- Joint Technical Support Document (TSD) (PDF) (602 pp, 8.91MB, EPA-420-R-12-901, August 2012)
- EPA Response to Comments (PDF) (1247 pp, 6.62MB, EPA-420-R-12-017, August 2012)
- See Proposed Emission Standards for the proposed rule, fact sheet and regulatory support documents, including the public hearing transcripts and the notices of intent.
- See the Vehicle Technologies and Measuring GHGs pages for additional documents supporting the agencies’ technical assessment for this final rulemaking.
- On June 26, 2012, the U.S. Court of Appeals-D.C. Circuit upheld EPA’s Endangerment Finding and greenhouse gas regulations issued under the Clean Air Act for passenger vehicles and permitting for stationary sources.
- Final Rulemaking: Model Year 2012-2016 Light-Duty Vehicle Greenhouse Gas Emissions Standards and Corporate Average Fuel Economy Standards (published May 7, 2010)
The final combined EPA and NHTSA standards that make up the first phase of this National Program apply to passenger cars, light-duty trucks, and medium-duty passenger vehicles, covering model years 2012 through 2016.
- Fact Sheet: EPA and NHTSA Finalize First-Ever National Program to Reduce Greenhouse Gas Emissions and Improve Fuel Economy For Cars and Trucks (PDF) (9 pp, 189K, EPA-420-F-10-014, April 2010)
- Final Rule (PDF) (406 pp, 5.61MB, published May 7, 2010)
- Regulatory Impact Analysis (RIA) (PDF) (474 pp, 5.8MB, EPA-420-R-10-009, April 2010)
- Joint Technical Support Document (TSD) (PDF) (215 pp, 2.9M, EPA-420-R-10-901, April 2010)
- EPA Response to Comments (PDF) (841 pp, 3.3MB, EPA-420-R-10-012a, April 2010) NOTE: Chapter 3 of this document was updated on April 15, 2010.
- See the Vehicle Technologies and Measuring GHGs pages for additional documents supporting the agencies’ technical assessment for this final rulemaking.
- See Proposed Emission Standards for the proposed rule, fact sheet and regulatory support documents, including the public hearing transcripts and the notice of intent issued May 2009.
- See the Presidential Announcement and commitment letters received in 2009 from California and automakers, expressing support for this effort.
Research Links Extreme Summer Heat Events to Global Warming
A new statistical analysis by NASA scientists has found that Earth’s land areas have become much more likely to experience an extreme summer heat wave than they were in the middle of the 20th century. The research was published today in the journal Proceedings of the National Academy of Sciences.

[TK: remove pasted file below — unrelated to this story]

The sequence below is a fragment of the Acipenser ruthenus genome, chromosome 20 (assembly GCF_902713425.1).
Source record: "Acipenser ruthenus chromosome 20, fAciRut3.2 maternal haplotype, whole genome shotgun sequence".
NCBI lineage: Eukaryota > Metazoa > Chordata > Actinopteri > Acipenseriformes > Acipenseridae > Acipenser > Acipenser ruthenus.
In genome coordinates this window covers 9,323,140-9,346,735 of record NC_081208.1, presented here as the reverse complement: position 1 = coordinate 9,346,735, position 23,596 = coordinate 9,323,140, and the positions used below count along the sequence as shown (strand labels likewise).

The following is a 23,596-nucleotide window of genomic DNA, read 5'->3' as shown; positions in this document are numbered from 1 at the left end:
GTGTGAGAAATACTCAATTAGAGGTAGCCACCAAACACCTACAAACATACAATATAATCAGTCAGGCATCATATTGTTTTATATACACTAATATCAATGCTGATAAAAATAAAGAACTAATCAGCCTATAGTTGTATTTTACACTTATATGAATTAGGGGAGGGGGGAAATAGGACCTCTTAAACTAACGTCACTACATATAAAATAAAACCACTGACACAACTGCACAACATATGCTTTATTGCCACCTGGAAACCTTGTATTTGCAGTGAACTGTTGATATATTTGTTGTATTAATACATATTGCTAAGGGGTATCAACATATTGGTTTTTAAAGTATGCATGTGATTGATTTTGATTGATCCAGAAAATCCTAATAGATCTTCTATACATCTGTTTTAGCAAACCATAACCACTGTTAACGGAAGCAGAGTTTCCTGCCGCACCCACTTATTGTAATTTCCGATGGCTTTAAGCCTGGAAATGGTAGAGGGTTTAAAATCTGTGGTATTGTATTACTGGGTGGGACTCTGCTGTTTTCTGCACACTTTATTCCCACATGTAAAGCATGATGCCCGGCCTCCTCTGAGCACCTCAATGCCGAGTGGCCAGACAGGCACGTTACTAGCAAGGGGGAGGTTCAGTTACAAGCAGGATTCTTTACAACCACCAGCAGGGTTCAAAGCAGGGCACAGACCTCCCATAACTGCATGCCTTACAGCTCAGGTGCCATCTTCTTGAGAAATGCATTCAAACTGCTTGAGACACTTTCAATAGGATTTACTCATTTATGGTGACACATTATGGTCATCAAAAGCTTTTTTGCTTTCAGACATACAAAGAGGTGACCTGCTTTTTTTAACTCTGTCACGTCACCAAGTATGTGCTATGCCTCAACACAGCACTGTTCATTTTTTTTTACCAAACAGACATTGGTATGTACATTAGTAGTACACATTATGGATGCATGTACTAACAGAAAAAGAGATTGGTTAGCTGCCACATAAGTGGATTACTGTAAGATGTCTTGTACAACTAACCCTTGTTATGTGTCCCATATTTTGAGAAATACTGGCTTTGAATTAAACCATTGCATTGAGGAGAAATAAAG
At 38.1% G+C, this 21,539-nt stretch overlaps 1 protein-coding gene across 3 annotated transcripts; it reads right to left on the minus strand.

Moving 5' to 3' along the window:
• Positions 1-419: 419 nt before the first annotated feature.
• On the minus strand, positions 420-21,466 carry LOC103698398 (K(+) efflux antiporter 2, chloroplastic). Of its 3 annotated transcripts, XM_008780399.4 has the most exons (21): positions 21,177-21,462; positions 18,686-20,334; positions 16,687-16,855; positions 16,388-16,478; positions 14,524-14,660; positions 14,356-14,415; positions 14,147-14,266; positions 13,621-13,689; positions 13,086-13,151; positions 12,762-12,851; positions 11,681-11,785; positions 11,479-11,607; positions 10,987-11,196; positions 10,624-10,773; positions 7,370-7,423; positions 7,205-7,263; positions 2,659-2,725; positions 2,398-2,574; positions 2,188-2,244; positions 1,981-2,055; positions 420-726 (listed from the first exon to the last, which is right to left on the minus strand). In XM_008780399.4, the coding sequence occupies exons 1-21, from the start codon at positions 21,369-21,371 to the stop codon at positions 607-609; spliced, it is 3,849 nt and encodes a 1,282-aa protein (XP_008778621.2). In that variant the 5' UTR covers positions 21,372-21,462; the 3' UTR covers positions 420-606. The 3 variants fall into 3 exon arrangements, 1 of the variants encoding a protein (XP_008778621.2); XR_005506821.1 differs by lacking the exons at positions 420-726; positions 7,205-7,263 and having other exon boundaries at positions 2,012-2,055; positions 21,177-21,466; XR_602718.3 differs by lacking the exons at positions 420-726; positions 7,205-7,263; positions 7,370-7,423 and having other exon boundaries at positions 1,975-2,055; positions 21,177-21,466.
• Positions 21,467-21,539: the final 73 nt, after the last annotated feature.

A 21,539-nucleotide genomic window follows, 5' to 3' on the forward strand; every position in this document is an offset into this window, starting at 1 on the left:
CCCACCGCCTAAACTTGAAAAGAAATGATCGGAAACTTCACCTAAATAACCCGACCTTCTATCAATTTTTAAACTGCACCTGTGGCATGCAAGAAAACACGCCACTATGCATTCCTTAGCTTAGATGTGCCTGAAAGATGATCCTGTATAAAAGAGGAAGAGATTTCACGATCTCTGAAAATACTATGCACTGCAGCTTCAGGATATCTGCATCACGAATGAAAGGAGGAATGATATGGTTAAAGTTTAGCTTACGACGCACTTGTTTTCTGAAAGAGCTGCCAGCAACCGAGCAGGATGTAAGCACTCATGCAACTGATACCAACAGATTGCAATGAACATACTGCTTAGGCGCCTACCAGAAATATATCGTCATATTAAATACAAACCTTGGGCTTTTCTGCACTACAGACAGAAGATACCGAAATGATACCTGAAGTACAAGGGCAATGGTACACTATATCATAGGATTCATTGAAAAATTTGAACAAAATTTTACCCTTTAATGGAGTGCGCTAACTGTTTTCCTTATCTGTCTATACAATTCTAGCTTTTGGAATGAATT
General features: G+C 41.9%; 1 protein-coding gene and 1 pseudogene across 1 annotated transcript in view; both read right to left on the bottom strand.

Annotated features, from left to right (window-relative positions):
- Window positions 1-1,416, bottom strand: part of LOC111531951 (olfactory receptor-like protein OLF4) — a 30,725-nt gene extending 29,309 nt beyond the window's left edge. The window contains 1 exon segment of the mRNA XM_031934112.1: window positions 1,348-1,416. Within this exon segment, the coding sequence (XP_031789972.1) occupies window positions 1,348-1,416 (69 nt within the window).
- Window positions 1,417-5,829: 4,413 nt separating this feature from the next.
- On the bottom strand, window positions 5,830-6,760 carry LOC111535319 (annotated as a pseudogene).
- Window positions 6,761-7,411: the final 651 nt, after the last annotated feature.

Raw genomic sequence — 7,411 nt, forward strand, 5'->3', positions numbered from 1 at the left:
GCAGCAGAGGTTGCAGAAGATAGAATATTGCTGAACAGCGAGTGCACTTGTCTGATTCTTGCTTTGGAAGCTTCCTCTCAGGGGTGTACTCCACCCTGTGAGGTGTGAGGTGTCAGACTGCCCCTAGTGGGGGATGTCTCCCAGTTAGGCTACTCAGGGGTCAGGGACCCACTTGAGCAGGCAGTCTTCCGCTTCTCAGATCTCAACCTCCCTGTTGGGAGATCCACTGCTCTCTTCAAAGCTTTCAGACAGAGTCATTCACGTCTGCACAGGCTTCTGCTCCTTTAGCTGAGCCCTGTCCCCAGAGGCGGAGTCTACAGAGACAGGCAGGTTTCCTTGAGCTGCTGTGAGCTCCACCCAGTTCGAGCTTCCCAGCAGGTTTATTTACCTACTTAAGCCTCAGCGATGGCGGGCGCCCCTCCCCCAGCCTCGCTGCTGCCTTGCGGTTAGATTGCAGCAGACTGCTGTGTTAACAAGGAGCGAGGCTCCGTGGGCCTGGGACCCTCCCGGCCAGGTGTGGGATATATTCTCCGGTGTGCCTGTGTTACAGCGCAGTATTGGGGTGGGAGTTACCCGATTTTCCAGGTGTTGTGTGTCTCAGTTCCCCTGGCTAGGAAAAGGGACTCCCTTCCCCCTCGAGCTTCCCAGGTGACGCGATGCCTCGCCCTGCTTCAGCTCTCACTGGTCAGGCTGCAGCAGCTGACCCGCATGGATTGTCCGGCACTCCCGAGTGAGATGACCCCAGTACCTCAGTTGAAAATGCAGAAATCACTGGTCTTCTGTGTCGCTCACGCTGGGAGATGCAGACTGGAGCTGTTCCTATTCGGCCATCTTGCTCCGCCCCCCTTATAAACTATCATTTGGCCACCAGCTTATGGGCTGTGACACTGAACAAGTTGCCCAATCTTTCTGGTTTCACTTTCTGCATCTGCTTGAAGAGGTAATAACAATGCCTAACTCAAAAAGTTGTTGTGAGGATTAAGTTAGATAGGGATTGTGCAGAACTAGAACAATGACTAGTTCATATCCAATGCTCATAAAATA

|Earth’s Northern Hemisphere over the past 30 years has seen more “hot” (orange), “very hot” (red) and “extremely hot” (brown) summers, compared to a base period defined in this study from 1951 to 1980. This visualization shows how the area experiencing “extremely hot” summers grows from nearly nonexistent during the base period to cover 12 percent of land in the Northern Hemisphere by 2011. Watch for the 2010 heat waves in the Middle East, Western Asia and Eastern Europe, and the 2011 heat waves in Texas, Oklahoma and Mexico. Credit: NASA/Goddard Space Flight Center Scientific Visualization Studio
› Download hi-res visualization
The statistics show that the recent bouts of extremely warm summers, including the intense heat wave afflicting the U.S. Midwest this year, very likely are the consequence of global warming, according to lead author James Hansen of NASA’s Goddard Institute for Space Studies (GISS) in New York.
“This summer people are seeing extreme heat and agricultural impacts,” Hansen says. “We’re asserting that this is causally connected to global warming, and in this paper we present the scientific evidence for that.”
Hansen and colleagues analyzed mean summer temperatures since 1951 and showed that the odds have increased in recent decades for what they define as “hot,” “very hot” and “extremely hot” summers.
The researchers detailed how “extremely hot” summers are becoming far more routine. “Extremely hot” is defined as a mean summer temperature experienced by less than one percent of Earth’s land area between 1951 and 1980, the base period for this study. But since 2006, about 10 percent of land area across the Northern Hemisphere has experienced these temperatures each